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East-west differences and migration in Finland: Association with cardiometabolic risk markers and IMT. The Cardiovascular Risk in Young Finns Study

Citation

Vahamurto, L and Pahkala, K and Magnussen, CG and Mikkila, V and Hutri-Kahonen, N and Kahonen, M and Laitinen, T and Taittonen, L and Tossavainen, P and Lehtimaki, T and Jokinen, E and Telama, R and Ronnemaa, T and Viikari, J and Juonala, M and Raitakari, O, East-west differences and migration in Finland: Association with cardiometabolic risk markers and IMT. The Cardiovascular Risk in Young Finns Study, Scandinavian Journal of Public Health, 44, (4) pp. 402-410. ISSN 1403-4948 (2016) [Refereed Article]

Copyright Statement

Copyright 2016 the Nordic Societies of Public Health

DOI: doi:10.1177/1403494815622859

Abstract

BACKGROUND: Coronary heart disease mortality has been internationally high in eastern Finland. The excessive mortality risk in Eastern compared with western Finns is explained by differences in cardiometabolic risk profile. Current risk profile differences and association with migration have not been reported. We examined the association of place of residence (east-west) and specifically migration with cardiometabolic risk markers and carotid intima-media thickness (IMT).

METHODS: The study population included 2204 participants with data available from childhood/youth in 1980 and follow-up examination in 2007.

RESULTS: Participants residing in eastern Finland in adulthood had 0.0220.004mm higher IMT than Western participants. Those who migrated east-to-west had lower IMT than those staying in the east (0.0270.006mm, p<0.0001) while no difference to those continuously living in the west was found. Those who moved east-to-west had a lower body mass index (25.34.3 kg/m2 vs. 26.24.5kg/m2, p=0.01), waist circumference (85.712.8cm vs. 88.612.8cm, p=0.001), prevalence of metabolic syndrome (13% vs. 21%, p=0.01), and higher socioeconomic status (16.63.3 vs. 15.03.3 school years, p<0.0001) than those who stayed in the east.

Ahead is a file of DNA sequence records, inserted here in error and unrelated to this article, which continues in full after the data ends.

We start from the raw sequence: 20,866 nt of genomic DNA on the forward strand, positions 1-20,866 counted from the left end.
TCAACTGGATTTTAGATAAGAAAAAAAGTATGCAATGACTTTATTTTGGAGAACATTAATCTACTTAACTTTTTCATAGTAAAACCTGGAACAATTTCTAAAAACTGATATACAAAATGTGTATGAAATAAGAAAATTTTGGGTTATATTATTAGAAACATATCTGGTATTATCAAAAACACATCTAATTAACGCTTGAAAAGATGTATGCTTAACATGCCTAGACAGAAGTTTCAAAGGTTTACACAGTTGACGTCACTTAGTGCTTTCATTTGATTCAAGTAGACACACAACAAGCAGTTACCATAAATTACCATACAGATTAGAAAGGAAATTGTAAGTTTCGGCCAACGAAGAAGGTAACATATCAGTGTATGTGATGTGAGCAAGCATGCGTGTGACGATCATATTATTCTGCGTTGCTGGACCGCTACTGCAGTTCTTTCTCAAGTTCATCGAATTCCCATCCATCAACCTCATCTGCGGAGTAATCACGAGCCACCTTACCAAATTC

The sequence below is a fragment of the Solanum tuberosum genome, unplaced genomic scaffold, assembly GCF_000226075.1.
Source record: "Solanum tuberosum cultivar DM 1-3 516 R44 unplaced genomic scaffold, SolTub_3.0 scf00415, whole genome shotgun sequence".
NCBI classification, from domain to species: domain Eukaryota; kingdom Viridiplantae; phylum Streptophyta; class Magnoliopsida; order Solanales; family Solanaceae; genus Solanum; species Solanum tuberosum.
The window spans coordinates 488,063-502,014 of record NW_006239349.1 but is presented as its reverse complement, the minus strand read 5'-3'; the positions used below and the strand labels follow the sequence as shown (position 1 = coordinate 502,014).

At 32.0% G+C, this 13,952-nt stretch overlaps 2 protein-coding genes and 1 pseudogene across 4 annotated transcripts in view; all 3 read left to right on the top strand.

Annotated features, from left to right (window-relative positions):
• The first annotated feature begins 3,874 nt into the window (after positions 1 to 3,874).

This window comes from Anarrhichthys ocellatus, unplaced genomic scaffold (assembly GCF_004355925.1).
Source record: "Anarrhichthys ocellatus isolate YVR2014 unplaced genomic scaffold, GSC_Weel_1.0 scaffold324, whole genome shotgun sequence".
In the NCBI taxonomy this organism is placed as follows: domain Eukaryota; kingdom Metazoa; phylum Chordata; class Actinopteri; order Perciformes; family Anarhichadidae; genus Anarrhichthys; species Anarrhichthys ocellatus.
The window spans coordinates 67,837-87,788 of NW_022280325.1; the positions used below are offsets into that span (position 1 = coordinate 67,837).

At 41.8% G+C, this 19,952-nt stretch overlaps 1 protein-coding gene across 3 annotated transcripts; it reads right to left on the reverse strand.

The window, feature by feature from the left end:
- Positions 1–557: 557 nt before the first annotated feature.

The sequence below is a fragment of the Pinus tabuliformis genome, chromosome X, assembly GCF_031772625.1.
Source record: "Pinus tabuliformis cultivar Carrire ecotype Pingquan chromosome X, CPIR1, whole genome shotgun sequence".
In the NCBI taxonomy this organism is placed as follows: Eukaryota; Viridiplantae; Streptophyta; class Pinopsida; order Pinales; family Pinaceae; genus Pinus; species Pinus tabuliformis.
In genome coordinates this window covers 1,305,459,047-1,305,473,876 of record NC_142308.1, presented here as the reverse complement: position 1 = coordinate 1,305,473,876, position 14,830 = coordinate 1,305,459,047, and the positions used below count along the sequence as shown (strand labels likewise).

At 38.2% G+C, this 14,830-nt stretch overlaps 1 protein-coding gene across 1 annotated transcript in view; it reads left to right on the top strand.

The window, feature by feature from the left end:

CONCLUSIONS: Higher IMT was found in eastern Finns than in western Finns. Participants who migrated east-to-west had a lower IMT and a better cardiometabolic risk profile than those who stayed in the east.

Item Details

Item Type:Refereed Article
Keywords:Atherosclerosis, risk factors, endothelium, vascular, human migration
Research Division:Medical and Health Sciences
Research Group:Public Health and Health Services
Research Field:Epidemiology
Objective Division:Health
Objective Group:Clinical Health (Organs, Diseases and Abnormal Conditions)
Objective Field:Cardiovascular System and Diseases
Author:Magnussen, CG (Dr Costan Magnussen)
ID Code:108900
Year Published:2016
Deposited By:Menzies Institute for Medical Research
Deposited On:2016-05-10
Last Modified:2017-11-06
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